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Homer Hirt

Homer Hirt

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Dayspring Christian Academy... Groundbreaking and more

On a leveled expanse of land just to the west of the existing facilities of Dayspring Christian Academy stood two shelters, and, as the time neared, the officials and guests gathered near them, and watched as the classes of the school walked in ordered fashion to stand facing them.  It was time for the groundbreaking for an 8200 square foot building, a building that will house six additional classrooms, a large and much-needed cafeteria area and more.

Almost on the hour of two PM the principal, Lori Gregg, stepped forward and began the ceremony, an observance that indicates  a major stepping stone for the Academy, a school that began in a much smaller building that had once  housed a church and a charter school.  After the prayer that reminded all of the reason for the school’s existence, a paper that symbolized the old mortgage was burned, to the applause and cheers of the adults, and probably somewhat to the wonderment of the little fellows, standing with their teachers, and remembering the admonition not to play with fire. 

The mortgage’s final payment of $35,00 had just been paid this week in time for a new one provided by  First Federal Bank to be signed.  Board members present smiled, and the watchers cheered and applauded, and then some  board members and others stepped forward and lifted shovels and dug into the level soil, soil that will be the foundation for  the needed addition to Dayspring Christian Academy, but, more than that, a building will give to the young fellows watching the mysterious proceedings a future based on Christian precepts. 

It would be difficult for a bystander that had heard the story of the Academy not to think of Saint Paul’s teaching of “faith, hope and love” as the foundation  of education from out of the past that  reaches into the future.

The publisher and the staff of the Jackson County TIMES lauds this action that indicates faith in the future of the County.  May Dayspring long be an inspiration to our citizens and a foundation for its wellbeing.

The Battle off Samar: When the world’s largest battleship ran from our “small boys”!

The Battle off Samar, fought on October 25, 1944, was not supposed to be a battle.  Admiral Bill Halsey, with his mighty task force of giant carriers and supporting cruisers and destroyers, had been lured away from the Philippine Islands, where General Douglas McArthur had promised “I shall return”.  The main Imperial Japanese fleet, supposedly in full retreat to the north, took with it the task force under Admiral John S. McCain, and left almost unguarded the strait near the island of Samar.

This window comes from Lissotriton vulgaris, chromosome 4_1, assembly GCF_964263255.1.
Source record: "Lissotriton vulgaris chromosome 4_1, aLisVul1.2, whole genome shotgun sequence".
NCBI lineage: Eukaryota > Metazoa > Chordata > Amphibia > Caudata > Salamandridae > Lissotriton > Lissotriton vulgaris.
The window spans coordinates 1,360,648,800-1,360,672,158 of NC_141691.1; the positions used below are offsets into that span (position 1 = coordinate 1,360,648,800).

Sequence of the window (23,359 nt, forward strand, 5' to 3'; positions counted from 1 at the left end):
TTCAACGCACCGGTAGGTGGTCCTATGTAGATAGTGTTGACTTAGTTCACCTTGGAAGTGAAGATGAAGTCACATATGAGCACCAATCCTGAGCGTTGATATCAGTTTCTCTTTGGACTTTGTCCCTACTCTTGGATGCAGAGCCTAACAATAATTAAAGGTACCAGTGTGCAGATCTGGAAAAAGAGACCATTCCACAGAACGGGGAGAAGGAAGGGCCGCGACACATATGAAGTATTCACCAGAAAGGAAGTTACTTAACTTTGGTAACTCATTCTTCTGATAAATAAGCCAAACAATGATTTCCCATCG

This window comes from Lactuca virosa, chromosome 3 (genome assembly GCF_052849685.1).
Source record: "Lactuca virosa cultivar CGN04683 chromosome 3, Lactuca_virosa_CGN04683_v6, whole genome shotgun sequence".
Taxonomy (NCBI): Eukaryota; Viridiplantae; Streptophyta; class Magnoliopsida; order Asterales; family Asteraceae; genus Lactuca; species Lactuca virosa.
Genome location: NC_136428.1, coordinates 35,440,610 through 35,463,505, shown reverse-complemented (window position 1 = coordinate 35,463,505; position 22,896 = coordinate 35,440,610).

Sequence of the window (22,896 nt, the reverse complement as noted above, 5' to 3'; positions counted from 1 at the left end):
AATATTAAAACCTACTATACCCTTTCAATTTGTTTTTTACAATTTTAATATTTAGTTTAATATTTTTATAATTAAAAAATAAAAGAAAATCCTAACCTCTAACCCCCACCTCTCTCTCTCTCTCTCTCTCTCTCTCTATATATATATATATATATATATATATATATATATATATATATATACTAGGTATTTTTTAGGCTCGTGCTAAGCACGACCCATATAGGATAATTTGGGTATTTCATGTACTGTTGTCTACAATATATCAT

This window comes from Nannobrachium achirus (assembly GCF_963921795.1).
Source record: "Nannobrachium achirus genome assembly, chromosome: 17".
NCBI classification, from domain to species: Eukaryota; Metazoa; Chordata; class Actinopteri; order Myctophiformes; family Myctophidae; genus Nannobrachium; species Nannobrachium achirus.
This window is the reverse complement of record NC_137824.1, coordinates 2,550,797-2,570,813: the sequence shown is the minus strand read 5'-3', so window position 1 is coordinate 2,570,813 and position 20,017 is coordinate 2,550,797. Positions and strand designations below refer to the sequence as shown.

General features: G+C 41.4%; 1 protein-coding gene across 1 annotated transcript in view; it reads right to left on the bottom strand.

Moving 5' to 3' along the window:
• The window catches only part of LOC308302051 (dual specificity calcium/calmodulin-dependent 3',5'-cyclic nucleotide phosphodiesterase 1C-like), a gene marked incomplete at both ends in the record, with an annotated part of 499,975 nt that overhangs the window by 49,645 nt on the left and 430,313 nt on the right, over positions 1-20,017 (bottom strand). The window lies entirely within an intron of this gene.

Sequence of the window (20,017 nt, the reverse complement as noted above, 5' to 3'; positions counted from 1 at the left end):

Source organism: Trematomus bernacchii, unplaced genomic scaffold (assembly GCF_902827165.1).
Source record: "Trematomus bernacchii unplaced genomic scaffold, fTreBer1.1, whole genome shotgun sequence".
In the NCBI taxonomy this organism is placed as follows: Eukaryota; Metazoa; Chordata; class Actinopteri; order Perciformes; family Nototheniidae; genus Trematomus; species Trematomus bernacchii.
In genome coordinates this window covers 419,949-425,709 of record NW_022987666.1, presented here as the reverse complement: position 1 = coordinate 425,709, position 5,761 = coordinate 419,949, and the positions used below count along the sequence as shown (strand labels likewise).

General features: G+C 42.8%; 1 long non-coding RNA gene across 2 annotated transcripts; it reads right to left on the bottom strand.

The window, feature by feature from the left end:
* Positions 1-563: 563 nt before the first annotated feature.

There were a few token ships:  some “jeep” carriers, ships mostly converted from merchant ships and intended primarily to ferry needed aircraft to islands and to larger carriers. Their names: St. Lo, White Plains, Kalin Bay, Fanshaw Bay, Kitkin Bay and Gambia Bay.

The destroyers and destroyer escorts were there, the “small boys”, the fast, lightly armored, all-purpose ships that no commander ever had too many of, but often did not appreciate until after an action. The USS Hoel, a Fletcher class destroyer stood ready, as did the USS Heermann and the USS Johnston.  The USS Samuel B. Roberts, a destroyer escort, known then, and forever after, as the “Sammy B”, awaited the call, as did the other destroyer escorts, the USS John C. Butler, the USS Raymond and the USS Dennis.  

And through a strait at Luzon came another Japanese fleet; eleven destroyers, eight cruisers, and the world’s largest battleship, the Yamato, accompanied by three other battleships. Rear Admiral Takeo Kurita intended to strike the ships in shelter of the bay and turn and run down Admiral Halsey as he steamed north chasing a decoy fleet.

The small American fleet that was left near Luzon was commanded by Rear Admiral Clifton “Ziggy” Sprague, and had been tagged with the unwarlike call sign “Taffy 3”. Sprague could have turned and run, and saved his ships, but he chose to stand.